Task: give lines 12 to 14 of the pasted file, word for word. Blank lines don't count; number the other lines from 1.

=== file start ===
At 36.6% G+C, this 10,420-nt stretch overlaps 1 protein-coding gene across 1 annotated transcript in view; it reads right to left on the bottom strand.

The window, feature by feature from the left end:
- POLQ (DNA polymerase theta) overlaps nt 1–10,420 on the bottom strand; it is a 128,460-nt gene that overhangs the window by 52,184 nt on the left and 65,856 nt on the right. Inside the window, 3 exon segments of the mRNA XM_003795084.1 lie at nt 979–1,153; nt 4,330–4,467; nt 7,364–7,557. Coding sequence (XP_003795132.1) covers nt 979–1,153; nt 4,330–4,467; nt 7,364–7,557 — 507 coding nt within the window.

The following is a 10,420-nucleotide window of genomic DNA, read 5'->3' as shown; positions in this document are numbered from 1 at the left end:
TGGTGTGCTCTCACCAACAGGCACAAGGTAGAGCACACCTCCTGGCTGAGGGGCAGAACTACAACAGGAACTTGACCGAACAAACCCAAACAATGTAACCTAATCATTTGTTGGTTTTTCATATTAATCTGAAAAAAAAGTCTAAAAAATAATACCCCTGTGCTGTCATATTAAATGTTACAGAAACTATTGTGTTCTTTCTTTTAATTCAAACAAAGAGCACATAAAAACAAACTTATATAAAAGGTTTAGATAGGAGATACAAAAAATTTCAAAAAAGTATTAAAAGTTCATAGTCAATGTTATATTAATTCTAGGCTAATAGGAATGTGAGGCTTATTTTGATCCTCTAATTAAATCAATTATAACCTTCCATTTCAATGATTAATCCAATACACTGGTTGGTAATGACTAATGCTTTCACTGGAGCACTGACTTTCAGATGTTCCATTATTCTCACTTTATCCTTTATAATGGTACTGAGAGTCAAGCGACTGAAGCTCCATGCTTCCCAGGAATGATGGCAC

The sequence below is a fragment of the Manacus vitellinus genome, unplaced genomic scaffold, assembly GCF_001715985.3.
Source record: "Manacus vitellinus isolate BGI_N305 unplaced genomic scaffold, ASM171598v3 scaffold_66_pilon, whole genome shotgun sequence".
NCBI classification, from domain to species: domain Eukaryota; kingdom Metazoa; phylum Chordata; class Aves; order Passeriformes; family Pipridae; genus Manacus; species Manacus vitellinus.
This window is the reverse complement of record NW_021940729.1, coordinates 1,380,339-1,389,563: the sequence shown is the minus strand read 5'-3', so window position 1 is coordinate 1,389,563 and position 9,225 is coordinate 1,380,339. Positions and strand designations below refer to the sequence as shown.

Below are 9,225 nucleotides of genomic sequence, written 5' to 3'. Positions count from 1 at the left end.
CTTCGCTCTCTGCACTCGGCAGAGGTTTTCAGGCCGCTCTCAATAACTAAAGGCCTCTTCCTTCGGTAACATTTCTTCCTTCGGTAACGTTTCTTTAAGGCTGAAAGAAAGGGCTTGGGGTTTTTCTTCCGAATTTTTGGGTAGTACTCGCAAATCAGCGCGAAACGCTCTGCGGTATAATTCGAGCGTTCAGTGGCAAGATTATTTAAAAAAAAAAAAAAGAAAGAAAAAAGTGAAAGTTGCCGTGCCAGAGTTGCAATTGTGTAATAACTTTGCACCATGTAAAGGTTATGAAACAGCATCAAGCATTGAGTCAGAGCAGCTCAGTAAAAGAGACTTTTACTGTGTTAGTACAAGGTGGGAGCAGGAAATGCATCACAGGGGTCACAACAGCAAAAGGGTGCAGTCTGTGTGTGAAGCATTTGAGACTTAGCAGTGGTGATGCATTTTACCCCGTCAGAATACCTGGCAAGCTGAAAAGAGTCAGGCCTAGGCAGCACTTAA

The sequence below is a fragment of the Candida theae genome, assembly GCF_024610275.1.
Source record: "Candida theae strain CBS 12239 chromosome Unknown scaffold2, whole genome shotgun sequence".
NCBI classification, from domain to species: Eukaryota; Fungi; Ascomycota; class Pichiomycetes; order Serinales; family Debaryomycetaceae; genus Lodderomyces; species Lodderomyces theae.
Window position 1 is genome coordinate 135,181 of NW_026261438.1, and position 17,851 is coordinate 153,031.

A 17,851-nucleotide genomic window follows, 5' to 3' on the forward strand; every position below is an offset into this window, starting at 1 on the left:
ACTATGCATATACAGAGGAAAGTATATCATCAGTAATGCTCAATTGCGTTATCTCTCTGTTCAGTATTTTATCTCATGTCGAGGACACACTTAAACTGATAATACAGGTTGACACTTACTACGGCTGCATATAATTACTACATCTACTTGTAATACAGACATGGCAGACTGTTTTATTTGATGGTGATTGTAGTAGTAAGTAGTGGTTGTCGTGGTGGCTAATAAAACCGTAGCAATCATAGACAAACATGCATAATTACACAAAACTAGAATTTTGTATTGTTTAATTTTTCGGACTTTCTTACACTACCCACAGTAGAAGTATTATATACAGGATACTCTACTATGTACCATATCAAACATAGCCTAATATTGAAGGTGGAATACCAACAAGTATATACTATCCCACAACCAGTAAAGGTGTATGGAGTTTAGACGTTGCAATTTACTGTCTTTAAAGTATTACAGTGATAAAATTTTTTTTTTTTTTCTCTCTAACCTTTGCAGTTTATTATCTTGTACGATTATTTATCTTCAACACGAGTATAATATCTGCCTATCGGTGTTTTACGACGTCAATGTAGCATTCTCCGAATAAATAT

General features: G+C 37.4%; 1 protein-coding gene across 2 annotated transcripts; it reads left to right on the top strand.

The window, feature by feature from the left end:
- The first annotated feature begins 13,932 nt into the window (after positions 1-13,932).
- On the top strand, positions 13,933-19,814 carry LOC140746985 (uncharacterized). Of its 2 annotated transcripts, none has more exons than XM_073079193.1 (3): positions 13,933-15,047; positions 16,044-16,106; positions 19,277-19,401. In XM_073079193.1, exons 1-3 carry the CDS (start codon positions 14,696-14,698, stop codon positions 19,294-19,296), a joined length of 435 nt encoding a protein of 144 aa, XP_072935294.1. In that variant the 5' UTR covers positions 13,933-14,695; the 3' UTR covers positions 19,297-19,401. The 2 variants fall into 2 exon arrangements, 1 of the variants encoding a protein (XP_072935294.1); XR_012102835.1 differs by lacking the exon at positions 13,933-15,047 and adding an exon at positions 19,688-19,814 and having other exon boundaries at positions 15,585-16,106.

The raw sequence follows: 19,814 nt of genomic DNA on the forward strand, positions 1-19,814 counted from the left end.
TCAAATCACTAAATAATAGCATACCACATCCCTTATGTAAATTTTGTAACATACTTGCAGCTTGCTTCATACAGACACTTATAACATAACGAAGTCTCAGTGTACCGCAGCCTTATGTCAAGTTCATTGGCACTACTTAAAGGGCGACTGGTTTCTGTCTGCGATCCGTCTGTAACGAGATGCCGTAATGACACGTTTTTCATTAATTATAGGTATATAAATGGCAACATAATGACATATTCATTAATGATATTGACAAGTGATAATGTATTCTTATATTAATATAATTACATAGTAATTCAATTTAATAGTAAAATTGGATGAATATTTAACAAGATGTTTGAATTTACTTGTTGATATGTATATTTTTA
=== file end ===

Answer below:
The sequence below is a fragment of the Candida theae genome, assembly GCF_024610275.1.
Source record: "Candida theae strain CBS 12239 chromosome Unknown scaffold2, whole genome shotgun sequence".
NCBI classification, from domain to species: Eukaryota; Fungi; Ascomycota; class Pichiomycetes; order Serinales; family Debaryomycetaceae; genus Lodderomyces; species Lodderomyces theae.